With files from Hayden Michaels 

Get the cooler stocked and the fans running; it's set to be a scorcher today.

Environment and Climate Change Canada is predicting 31 C for our part of the prairies on Tuesday. If that sounds like it's going to be hot, it's because it will be. 

Justin Shelley, a meteorologist for Environment and Climate Change Canada, thinks we may even go hotter than that, potentially breaking a record.

Looking at numbers out of Kindersley, the record high was 31.7 C back in 1988, with the chance to near that number at some point today.

Shelley talked about the unseasonably warm temperatures and how our normal daytime high this time of year is about 19 or 20 degrees. This despite a warm May in 2022.

"So definitely well above normal, but we have seen this sort of heat this early on in recent memory."

This heat is the latest result of a high-pressure ridge dump that set to last for a while longer. 

"The warmest part of the air is moving east over Saskatchewan (into today)," said Shelley. "After that, a cold front will come through and drop temperatures back down to near or still slightly above normal."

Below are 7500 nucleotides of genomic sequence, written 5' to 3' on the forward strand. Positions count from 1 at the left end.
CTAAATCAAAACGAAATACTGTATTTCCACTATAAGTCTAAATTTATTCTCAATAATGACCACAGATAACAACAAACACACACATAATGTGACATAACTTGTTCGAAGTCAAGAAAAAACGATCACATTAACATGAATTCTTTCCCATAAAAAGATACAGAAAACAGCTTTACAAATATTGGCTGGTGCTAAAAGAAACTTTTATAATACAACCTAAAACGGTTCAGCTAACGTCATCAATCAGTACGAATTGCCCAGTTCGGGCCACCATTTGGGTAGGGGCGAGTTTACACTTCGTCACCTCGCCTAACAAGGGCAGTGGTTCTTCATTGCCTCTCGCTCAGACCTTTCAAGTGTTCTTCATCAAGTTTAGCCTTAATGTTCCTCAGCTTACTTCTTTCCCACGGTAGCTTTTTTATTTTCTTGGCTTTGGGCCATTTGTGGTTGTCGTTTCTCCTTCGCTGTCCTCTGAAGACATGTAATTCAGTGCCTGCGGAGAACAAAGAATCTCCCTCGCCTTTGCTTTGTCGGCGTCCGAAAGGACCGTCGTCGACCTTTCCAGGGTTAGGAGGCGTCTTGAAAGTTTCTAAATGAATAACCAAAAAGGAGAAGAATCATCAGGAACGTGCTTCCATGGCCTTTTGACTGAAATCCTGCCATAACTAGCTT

Folks are reminded to limit their exposure to the heat outside. Folks should take frequent breaks, duck inside, and utilize air conditioning and cooler spaces.

For anyone working outside tomorrow, staying hydrated will be key, and it is encouraged to apply sunscreen to help prevent burns and dry skin. 

"Have a way to alter your plans if you notice signs of heat illness in yourself or others," said Shelley. "Some of those signs of heat illness are feeling faint or dizzy, a high body temperature, muscle cramps, that sort of thing." 

Sunstroke is a danger for both children and seniors. Folks with kids will want to keep an eye on them, and older folks will need to be sure to monitor how they feel, taking breaks when needed. 

People should also take note of some potential smoke issues coming this way.